Philip Rieff and the Monastery of Culture
Chapter Three Images of Man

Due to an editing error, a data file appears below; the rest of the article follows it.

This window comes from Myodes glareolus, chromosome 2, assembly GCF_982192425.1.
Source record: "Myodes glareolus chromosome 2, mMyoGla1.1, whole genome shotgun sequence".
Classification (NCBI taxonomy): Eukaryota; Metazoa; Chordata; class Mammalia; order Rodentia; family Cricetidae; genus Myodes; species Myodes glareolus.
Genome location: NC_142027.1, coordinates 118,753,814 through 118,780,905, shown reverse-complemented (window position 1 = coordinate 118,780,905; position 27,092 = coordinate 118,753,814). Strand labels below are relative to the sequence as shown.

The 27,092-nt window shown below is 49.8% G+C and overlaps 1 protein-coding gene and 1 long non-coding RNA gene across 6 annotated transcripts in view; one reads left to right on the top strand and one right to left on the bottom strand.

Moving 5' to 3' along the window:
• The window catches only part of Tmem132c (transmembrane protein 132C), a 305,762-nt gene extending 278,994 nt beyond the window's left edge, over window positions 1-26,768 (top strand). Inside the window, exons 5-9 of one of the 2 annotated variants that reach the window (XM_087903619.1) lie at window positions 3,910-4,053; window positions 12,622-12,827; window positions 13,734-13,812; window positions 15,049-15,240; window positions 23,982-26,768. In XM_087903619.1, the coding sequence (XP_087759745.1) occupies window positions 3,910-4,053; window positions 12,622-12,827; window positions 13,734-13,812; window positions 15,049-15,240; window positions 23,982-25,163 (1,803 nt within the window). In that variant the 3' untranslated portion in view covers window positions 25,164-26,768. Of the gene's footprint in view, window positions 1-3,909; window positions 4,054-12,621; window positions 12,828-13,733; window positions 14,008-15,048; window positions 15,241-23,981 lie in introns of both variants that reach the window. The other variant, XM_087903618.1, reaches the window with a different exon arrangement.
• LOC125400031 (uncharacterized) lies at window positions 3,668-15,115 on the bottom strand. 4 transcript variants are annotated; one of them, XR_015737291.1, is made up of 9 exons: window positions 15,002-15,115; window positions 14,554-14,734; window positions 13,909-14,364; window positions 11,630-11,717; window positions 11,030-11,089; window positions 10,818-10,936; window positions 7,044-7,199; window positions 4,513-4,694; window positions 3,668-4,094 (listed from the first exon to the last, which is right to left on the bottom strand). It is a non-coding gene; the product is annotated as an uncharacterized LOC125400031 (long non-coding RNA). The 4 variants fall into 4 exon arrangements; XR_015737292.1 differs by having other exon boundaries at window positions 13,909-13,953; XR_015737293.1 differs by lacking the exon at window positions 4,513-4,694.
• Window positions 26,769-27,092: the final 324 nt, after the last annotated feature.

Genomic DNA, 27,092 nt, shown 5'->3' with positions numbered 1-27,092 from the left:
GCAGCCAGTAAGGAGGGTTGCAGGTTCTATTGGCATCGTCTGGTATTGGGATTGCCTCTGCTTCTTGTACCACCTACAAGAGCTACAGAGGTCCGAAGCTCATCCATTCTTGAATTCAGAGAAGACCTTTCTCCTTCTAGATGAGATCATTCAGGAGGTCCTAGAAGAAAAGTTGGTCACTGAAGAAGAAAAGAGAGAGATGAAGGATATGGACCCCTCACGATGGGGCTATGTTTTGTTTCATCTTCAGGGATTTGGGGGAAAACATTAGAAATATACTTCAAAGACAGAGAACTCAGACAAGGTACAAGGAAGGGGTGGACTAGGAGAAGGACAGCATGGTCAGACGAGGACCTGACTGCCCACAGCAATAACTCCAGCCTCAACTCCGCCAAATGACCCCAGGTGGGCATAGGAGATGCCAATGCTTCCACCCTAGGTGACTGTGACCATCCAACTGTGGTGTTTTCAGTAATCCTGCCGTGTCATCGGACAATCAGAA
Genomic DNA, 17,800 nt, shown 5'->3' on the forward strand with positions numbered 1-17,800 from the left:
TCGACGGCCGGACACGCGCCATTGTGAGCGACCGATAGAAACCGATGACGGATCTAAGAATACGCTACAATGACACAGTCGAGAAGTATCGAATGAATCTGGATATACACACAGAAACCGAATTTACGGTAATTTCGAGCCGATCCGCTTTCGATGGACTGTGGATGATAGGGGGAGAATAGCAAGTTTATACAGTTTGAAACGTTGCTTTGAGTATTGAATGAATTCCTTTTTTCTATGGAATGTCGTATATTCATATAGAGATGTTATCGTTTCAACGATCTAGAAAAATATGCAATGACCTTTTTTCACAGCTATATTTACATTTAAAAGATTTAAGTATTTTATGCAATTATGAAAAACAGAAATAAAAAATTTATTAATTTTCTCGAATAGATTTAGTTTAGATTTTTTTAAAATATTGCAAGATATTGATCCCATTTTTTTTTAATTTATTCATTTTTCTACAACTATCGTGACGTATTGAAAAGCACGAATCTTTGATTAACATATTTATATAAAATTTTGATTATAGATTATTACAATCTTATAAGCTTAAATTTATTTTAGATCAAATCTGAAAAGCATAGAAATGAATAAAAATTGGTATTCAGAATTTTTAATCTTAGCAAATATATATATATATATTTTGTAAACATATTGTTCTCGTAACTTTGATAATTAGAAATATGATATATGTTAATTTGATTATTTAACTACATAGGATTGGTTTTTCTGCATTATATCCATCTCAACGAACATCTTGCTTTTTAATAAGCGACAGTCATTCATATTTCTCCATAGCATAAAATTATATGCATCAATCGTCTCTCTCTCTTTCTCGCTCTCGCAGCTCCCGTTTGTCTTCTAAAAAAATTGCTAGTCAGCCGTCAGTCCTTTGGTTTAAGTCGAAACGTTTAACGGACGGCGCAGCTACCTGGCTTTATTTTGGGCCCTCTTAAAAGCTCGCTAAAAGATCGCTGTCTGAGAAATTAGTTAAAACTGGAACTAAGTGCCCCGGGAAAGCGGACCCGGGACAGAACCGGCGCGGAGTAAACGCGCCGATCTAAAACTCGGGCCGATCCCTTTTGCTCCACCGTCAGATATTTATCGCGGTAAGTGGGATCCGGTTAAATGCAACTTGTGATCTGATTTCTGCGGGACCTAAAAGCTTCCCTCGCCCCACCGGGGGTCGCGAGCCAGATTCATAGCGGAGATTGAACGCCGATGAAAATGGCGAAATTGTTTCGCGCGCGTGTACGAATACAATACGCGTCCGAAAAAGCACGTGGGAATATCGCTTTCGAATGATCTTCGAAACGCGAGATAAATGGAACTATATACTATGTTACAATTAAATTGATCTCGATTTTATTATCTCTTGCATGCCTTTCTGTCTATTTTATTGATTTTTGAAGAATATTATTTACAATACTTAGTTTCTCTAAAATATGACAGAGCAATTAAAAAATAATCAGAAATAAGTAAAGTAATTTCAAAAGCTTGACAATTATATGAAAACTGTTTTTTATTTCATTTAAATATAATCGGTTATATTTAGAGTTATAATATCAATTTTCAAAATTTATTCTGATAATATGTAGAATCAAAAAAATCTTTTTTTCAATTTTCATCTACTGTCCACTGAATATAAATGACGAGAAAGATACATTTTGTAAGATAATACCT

[C] He [Honi] sat down to eat his bread. Sleep came upon him. While he slept, a grotto surrounded him and concealed him from sight. [D] He slept for seventy years. When he awoke he saw a man gathering carobs form that carob tree and eating them. He said to him, “Do you know who planted that carob tree?” He said to him, “My father’s father.” He said, “Then seventy years were like a dream!” [E] He went to his home. He said to them, “Does the son of Honi the Circle-Drawer yet live?” They said to him, “He is no more, but his grandson lives.” He said to them, “I am he.” They did not believe him. [F] He went to the study-house. He heard the sages saying, “Our traditions are as clear today as in the years of Honi the Circle-Drawer. For when he entered the study-house, he solved every difficulty that the sages had. He said to them, “I am he.” They did not believe him, and they did not treat him with the honor that he de- served. He prayed for mercy and his soul departed. [G] Rava said, “Thus people say, ‘Either fellowship or death.’” – Talmud Bavli, Taanis 23a, translated by Jeffrey Rubenstein 3.1 How to Be Forgotten, Without Really Trying Harold Bloom and Philip Rieff make for an odd couple, with nearly opposite ca- reer trajectories, dispositions, and politics. But these departures are counter- signed, as is often the case in life and scholarship,...
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